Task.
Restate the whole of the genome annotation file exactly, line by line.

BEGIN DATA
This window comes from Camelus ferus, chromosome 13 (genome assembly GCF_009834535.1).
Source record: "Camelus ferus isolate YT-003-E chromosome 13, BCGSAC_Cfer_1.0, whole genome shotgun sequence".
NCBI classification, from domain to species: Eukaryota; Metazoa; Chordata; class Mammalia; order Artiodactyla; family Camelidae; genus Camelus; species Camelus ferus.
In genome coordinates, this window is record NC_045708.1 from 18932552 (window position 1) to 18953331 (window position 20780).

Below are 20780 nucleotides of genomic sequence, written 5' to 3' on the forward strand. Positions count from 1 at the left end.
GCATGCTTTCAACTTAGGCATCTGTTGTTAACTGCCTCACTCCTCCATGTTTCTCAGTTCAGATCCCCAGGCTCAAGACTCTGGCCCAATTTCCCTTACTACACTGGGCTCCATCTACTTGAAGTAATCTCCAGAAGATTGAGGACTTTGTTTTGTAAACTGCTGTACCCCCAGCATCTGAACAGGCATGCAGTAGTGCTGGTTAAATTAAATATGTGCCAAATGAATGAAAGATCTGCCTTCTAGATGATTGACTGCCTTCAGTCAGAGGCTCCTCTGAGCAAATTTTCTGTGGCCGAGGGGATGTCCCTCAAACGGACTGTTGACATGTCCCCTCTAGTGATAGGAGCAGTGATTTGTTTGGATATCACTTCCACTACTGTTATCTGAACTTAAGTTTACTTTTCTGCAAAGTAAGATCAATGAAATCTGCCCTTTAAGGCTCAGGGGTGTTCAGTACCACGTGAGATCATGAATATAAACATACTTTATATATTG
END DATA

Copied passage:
This window comes from Camelus ferus, chromosome 13 (genome assembly GCF_009834535.1).
Source record: "Camelus ferus isolate YT-003-E chromosome 13, BCGSAC_Cfer_1.0, whole genome shotgun sequence".
NCBI classification, from domain to species: Eukaryota; Metazoa; Chordata; class Mammalia; order Artiodactyla; family Camelidae; genus Camelus; species Camelus ferus.
In genome coordinates, this window is record NC_045708.1 from 18932552 (window position 1) to 18953331 (window position 20780).

Below are 20780 nucleotides of genomic sequence, written 5' to 3' on the forward strand. Positions count from 1 at the left end.
GCATGCTTTCAACTTAGGCATCTGTTGTTAACTGCCTCACTCCTCCATGTTTCTCAGTTCAGATCCCCAGGCTCAAGACTCTGGCCCAATTTCCCTTACTACACTGGGCTCCATCTACTTGAAGTAATCTCCAGAAGATTGAGGACTTTGTTTTGTAAACTGCTGTACCCCCAGCATCTGAACAGGCATGCAGTAGTGCTGGTTAAATTAAATATGTGCCAAATGAATGAAAGATCTGCCTTCTAGATGATTGACTGCCTTCAGTCAGAGGCTCCTCTGAGCAAATTTTCTGTGGCCGAGGGGATGTCCCTCAAACGGACTGTTGACATGTCCCCTCTAGTGATAGGAGCAGTGATTTGTTTGGATATCACTTCCACTACTGTTATCTGAACTTAAGTTTACTTTTCTGCAAAGTAAGATCAATGAAATCTGCCCTTTAAGGCTCAGGGGTGTTCAGTACCACGTGAGATCATGAATATAAACATACTTTATATATTG